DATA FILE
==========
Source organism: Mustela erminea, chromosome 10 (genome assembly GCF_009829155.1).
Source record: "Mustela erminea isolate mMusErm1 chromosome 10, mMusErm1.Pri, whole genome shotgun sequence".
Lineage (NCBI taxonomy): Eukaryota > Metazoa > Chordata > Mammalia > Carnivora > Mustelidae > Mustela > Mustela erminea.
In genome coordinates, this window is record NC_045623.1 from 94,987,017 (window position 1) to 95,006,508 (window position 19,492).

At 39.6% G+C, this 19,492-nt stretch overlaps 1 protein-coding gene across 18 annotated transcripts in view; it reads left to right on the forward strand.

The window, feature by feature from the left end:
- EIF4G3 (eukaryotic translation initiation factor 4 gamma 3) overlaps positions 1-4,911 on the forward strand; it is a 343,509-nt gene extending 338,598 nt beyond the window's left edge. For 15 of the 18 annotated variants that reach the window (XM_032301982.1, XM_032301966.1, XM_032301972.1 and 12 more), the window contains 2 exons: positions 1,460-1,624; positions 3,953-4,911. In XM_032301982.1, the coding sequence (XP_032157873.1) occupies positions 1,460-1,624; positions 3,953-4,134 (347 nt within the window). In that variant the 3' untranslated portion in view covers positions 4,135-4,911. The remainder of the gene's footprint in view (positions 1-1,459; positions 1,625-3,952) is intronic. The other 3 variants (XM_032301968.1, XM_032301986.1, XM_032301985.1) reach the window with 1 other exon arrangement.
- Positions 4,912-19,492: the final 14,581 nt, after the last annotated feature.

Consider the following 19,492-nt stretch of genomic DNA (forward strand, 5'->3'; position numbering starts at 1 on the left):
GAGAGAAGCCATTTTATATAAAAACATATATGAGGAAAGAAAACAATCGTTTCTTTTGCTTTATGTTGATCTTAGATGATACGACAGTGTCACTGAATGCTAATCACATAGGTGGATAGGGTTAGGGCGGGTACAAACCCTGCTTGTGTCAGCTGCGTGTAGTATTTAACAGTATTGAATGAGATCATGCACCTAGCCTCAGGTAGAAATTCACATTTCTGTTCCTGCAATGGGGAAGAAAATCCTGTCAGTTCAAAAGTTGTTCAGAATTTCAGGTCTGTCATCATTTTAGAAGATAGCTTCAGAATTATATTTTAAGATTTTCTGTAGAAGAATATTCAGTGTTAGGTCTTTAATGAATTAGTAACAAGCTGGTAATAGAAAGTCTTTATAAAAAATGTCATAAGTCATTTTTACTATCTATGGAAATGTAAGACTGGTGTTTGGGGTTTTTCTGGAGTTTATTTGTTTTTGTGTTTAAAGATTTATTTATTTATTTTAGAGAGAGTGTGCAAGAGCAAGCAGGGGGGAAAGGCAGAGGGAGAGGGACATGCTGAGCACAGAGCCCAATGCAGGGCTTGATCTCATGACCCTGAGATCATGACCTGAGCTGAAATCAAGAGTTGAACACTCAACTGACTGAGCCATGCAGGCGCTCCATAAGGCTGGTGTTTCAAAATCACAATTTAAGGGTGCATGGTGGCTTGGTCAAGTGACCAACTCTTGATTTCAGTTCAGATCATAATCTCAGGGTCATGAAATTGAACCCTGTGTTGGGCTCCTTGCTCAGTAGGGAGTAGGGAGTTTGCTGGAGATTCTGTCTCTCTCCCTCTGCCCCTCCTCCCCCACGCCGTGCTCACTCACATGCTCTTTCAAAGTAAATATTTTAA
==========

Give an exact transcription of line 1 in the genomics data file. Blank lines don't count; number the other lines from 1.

Source organism: Mustela erminea, chromosome 10 (genome assembly GCF_009829155.1).